All About Numbers

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Changes to Mortgage Interest Deductions

Changes to Mortgage Interest Deductions

Home ownership comes with a variety of tax breaks, and the largest involves deducting your qualified home mortgage interest on your federal income tax return, provided you meet all criteria. As a homeowner, a portion of your monthly mortgage payment is allocated towards interest.

You should have received Form 1098 from your mortgage company or lender in late January or early February. Form 1098 is a mortgage interest statement which shows how much mortgage interest, points, and private mortgage insurance (also called PMI) that you paid during the previous year. Your lender is required by law to fill out the form and send it to the IRS.

This year's form has a few important differences from previous versions. In 2015, Congress passed new reporting rules which went into effect for tax year 2016. The newly designed Form 1098 requires lenders to disclose more information about your loan to the IRS, including the balance at the end of last year, the mortgage origination date (the date you took out your loan), and the address of the property securing the loan.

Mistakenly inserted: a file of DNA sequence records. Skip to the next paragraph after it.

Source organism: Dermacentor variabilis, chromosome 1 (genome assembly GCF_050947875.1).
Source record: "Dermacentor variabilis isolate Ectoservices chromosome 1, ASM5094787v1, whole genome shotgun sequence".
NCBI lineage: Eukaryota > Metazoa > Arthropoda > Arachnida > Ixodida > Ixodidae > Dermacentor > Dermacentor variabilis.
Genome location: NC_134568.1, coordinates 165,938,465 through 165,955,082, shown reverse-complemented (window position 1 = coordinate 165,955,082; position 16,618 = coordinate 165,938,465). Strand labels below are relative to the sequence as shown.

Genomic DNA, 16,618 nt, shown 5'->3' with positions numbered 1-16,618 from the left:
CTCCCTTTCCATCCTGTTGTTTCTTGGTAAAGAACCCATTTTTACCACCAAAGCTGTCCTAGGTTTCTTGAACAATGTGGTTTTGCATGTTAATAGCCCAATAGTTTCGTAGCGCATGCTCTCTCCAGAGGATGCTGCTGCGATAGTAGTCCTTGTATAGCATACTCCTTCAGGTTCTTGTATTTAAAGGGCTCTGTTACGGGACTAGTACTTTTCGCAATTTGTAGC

While the rules that limit the deductibility of mortgage interest have not changed, IRS enforcement of those regulations have changed effective the 2016 tax year. With the new information collected from Form 1098, the IRS will be able to identify just how much interest really is deductible on a property, and mortgage interest being deducted incorrectly will be caught and may trigger an audit. If you do receive an audit notice, you have 30 days to respond or the IRS can take action and automatically adjust your tax liability.

With that in mind, this is a good time to review the rules. Types of properties covered include a traditional home, mobile home, condominium, RV, boat, or 5th wheel trailer that provides basic living accommodations (sleeping space, toilet, cooking facilities). The loan must be secured by your primary residence or second home, and can be a mortgage, home equity loan, or home equity line of credit—in order to take the deduction, you must be legally liable for repaying the loan.

Deduction of mortgage interest is restricted to $1 million in acquisition debt, meaning debt used to buy, build, or improve a home, plus up to $100,0000 in home equity. If you have a mortgage, our Home Mortgage Worksheet can help you determine what portion of your mortgage interest is deductible. If you have specific questions about mortgage interest deductions, contact us today.

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Monday, 18 December 2017

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